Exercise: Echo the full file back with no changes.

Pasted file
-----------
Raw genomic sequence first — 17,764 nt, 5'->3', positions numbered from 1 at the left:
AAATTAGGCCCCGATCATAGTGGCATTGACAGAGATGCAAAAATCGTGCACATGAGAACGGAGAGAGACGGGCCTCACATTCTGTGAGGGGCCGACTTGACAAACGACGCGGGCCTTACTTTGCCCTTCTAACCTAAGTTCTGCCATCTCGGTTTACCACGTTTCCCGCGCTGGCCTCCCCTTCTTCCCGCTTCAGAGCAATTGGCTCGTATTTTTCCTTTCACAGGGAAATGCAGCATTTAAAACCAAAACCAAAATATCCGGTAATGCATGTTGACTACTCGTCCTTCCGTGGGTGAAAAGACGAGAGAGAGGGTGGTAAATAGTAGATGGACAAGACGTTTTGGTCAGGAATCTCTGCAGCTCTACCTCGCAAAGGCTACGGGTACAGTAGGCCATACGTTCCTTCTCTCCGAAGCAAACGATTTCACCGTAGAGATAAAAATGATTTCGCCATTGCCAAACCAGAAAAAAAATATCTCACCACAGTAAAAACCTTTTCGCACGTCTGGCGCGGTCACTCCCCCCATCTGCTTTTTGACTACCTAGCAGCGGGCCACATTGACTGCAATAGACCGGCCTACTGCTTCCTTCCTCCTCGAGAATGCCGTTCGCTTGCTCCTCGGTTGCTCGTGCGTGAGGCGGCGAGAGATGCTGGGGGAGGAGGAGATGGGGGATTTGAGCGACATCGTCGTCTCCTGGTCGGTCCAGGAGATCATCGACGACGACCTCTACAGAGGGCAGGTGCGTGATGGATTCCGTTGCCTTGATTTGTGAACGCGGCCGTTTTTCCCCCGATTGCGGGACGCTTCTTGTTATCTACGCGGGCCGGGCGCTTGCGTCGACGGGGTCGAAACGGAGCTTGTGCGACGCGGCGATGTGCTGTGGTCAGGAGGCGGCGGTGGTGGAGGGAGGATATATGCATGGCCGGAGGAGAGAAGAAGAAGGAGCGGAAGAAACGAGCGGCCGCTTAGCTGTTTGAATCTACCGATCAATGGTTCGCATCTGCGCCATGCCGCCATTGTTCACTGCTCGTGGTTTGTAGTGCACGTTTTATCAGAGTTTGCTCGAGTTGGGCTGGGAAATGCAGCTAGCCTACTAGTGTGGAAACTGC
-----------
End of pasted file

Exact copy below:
Raw genomic sequence first — 17,764 nt, 5'->3', positions numbered from 1 at the left:
AAATTAGGCCCCGATCATAGTGGCATTGACAGAGATGCAAAAATCGTGCACATGAGAACGGAGAGAGACGGGCCTCACATTCTGTGAGGGGCCGACTTGACAAACGACGCGGGCCTTACTTTGCCCTTCTAACCTAAGTTCTGCCATCTCGGTTTACCACGTTTCCCGCGCTGGCCTCCCCTTCTTCCCGCTTCAGAGCAATTGGCTCGTATTTTTCCTTTCACAGGGAAATGCAGCATTTAAAACCAAAACCAAAATATCCGGTAATGCATGTTGACTACTCGTCCTTCCGTGGGTGAAAAGACGAGAGAGAGGGTGGTAAATAGTAGATGGACAAGACGTTTTGGTCAGGAATCTCTGCAGCTCTACCTCGCAAAGGCTACGGGTACAGTAGGCCATACGTTCCTTCTCTCCGAAGCAAACGATTTCACCGTAGAGATAAAAATGATTTCGCCATTGCCAAACCAGAAAAAAAATATCTCACCACAGTAAAAACCTTTTCGCACGTCTGGCGCGGTCACTCCCCCCATCTGCTTTTTGACTACCTAGCAGCGGGCCACATTGACTGCAATAGACCGGCCTACTGCTTCCTTCCTCCTCGAGAATGCCGTTCGCTTGCTCCTCGGTTGCTCGTGCGTGAGGCGGCGAGAGATGCTGGGGGAGGAGGAGATGGGGGATTTGAGCGACATCGTCGTCTCCTGGTCGGTCCAGGAGATCATCGACGACGACCTCTACAGAGGGCAGGTGCGTGATGGATTCCGTTGCCTTGATTTGTGAACGCGGCCGTTTTTCCCCCGATTGCGGGACGCTTCTTGTTATCTACGCGGGCCGGGCGCTTGCGTCGACGGGGTCGAAACGGAGCTTGTGCGACGCGGCGATGTGCTGTGGTCAGGAGGCGGCGGTGGTGGAGGGAGGATATATGCATGGCCGGAGGAGAGAAGAAGAAGGAGCGGAAGAAACGAGCGGCCGCTTAGCTGTTTGAATCTACCGATCAATGGTTCGCATCTGCGCCATGCCGCCATTGTTCACTGCTCGTGGTTTGTAGTGCACGTTTTATCAGAGTTTGCTCGAGTTGGGCTGGGAAATGCAGCTAGCCTACTAGTGTGGAAACTGC